What Can the I.R.S. Do if You Inflate Your W-4 Allowances?

Let’s say you adjust your W-4 so that you have less income tax withheld from your paychecks (or none at all). Then when April rolls around, you file your 1040 and it says that you owe a ton.

Is the IRS going to let you get away with that? Wasn’t the reason why withholding was instituted in the first place to prevent you from owing your income tax in one, in-your-face, anger-inspiring, lump sum at the end of the year?

The IRS has a couple of deterrents:

  1. If you owe $1,000 or more in taxes when you file your 1040 and you owe more than 10% of the total tax you owe for the whole year (or if you’re self-employed and you neglected to file quarterly returns), the IRS may hit you with an “Estimated Tax Penalty.” (But there are lots of valid excuses, exceptions, and caveats. See this article for instance.) The penalty isn’t that bad as these things go — some people are even willing to swallow it because they think they can beat the penalty with the rate of return on the investments they’re buying with the money they’re not sending to Washington. If you want to see how the penalty is calculated, take a look at the following PDFs: Form 2210 & Form 2210 Instructions.
  2. The IRS may decide to stop allowing you to file your own W-4 form. More accurately: they may demand that your employer ignore any W-4 forms you file and accept a W-4 form the IRS files on your behalf instead. At this point, in order to keep taxes from being withheld from your paycheck you either need to get another job, or you need to convince your employer to risk civil disobedience.

Not much of a stick. The carrot, for you as an employee, is mostly that if you have your withholding set to pretty much match what you owe, you don’t have to think about it much, and there’s no big tax bill in April. If you’re feeling a little sick inside when you see part of every paycheck being sucked into the Pentagon, though, that’s not likely to be sufficient comfort.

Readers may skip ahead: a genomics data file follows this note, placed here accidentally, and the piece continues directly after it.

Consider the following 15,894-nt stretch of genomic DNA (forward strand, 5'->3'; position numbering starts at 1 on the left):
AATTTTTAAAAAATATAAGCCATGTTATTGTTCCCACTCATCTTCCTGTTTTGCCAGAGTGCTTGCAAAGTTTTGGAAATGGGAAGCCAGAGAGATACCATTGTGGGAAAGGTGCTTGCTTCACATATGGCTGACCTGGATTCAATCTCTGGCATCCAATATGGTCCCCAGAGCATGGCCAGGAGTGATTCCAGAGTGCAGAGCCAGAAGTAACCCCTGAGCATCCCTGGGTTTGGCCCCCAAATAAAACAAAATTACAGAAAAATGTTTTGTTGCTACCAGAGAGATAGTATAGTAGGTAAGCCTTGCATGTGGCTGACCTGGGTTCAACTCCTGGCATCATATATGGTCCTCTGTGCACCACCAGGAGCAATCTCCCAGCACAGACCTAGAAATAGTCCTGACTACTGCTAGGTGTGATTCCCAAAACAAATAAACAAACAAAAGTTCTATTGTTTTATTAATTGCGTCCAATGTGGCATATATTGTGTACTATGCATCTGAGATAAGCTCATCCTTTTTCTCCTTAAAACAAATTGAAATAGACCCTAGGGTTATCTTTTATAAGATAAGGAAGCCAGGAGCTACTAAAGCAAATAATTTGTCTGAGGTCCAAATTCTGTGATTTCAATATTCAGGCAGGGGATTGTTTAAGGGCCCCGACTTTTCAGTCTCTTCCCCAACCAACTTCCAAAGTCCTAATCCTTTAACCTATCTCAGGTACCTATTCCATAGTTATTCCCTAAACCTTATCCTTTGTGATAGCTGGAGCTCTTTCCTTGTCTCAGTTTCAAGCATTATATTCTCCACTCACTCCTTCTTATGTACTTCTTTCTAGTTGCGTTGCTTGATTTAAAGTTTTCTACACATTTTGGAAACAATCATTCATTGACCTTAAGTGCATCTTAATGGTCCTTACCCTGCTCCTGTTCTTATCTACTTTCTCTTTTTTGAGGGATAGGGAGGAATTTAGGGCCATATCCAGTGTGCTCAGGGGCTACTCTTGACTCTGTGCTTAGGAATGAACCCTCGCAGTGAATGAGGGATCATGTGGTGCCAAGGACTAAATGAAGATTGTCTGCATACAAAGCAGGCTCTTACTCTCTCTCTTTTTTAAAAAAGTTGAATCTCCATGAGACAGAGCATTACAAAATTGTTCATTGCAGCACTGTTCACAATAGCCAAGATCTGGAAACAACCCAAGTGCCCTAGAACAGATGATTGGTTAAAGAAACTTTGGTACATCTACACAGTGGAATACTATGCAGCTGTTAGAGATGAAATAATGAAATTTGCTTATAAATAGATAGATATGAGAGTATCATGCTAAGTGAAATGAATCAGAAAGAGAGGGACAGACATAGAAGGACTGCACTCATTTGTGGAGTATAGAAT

Among the entities who aren’t paying the taxes the federal government says they owe to the federal government is… wait for it… the federal government.

“As of ,” according to TIGTA, “Federal Government entities owed approximately $45 million in delinquent employment taxes” (you can add to that another $254 million that state and local governments are neglecting to kick back to Washington).

The report adds: “It is critical to the image of the United States that Federal Government entities be held to the same standards as private employers.” However:

IRS policy prohibits the use of enforcement actions, such as the filing of liens or levies, against Federal entities. Thus, the ability of the IRS to enforce collection of delinquent taxes from Federal Government entities is limited.

And so it should not surprise you that somehow the “pay what the IRS says we owe” item keeps getting left out of these federal government agencies’ budgets (or, as the report puts it, “in general, Federal Government agencies cannot use current funding to satisfy debts properly chargeable to a prior year”):

[In o]ur review… 99 entities owing $5.8 million had been assigned for resolution for more than 1 year. More than $1 million of the $5.8 million related to tax years and earlier. As discussed previously, as of , 143 Federal Government entities still had not filed 750 required tax returns. Further, 466 (62 percent) of the 750 unfiled returns related to tax periods at least 3 years old. The continued existence of significantly aged delinquent Federal Government entity accounts, despite the IRS’ [sic] repeated attempts to secure repayment, raises the possibility that these entities may simply not have the funding available to satisfy these delinquencies.

The report recommends that “The Director, Collection, SB/SE Division, should continue ongoing efforts to develop a process for resolving aged delinquent Federal Government entity accounts.” When a recommendation includes a phrase like “should continue ongoing efforts to develop a process for resolving” you know it’s doomed.